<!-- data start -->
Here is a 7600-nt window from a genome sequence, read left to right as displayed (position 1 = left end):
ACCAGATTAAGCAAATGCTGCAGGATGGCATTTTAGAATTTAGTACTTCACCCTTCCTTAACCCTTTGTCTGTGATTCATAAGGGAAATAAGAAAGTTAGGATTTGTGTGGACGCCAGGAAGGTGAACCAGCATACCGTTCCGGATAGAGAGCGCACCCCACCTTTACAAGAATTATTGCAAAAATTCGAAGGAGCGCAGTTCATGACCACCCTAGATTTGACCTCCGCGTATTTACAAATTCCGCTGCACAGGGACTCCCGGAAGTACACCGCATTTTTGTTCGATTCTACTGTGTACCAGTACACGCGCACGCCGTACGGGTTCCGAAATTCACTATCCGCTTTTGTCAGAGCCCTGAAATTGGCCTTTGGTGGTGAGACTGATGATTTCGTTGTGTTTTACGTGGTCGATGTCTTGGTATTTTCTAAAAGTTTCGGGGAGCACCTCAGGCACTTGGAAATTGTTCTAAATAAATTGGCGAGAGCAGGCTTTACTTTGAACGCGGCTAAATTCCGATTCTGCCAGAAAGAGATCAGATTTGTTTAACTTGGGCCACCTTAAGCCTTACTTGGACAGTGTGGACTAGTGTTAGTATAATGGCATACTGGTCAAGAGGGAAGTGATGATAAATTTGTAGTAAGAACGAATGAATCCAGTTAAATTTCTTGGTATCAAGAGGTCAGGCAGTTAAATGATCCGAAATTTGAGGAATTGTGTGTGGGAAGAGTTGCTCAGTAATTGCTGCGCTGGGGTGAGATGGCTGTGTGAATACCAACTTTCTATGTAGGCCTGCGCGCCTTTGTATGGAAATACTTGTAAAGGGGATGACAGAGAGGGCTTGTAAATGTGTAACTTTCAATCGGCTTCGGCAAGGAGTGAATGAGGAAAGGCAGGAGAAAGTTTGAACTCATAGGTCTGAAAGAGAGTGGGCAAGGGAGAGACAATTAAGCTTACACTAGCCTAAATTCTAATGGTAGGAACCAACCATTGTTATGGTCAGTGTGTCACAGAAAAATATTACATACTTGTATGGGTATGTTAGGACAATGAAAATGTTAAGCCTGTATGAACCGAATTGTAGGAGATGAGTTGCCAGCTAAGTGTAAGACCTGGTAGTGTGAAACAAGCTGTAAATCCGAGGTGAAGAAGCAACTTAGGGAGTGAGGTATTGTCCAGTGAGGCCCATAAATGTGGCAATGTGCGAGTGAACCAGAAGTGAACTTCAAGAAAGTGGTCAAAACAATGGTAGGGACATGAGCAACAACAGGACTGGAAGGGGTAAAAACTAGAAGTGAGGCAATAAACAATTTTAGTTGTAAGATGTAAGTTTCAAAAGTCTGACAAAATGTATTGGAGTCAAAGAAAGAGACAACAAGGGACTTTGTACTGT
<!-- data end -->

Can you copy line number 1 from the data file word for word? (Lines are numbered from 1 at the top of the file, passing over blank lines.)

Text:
Here is a 7600-nt window from a genome sequence, read left to right as displayed (position 1 = left end):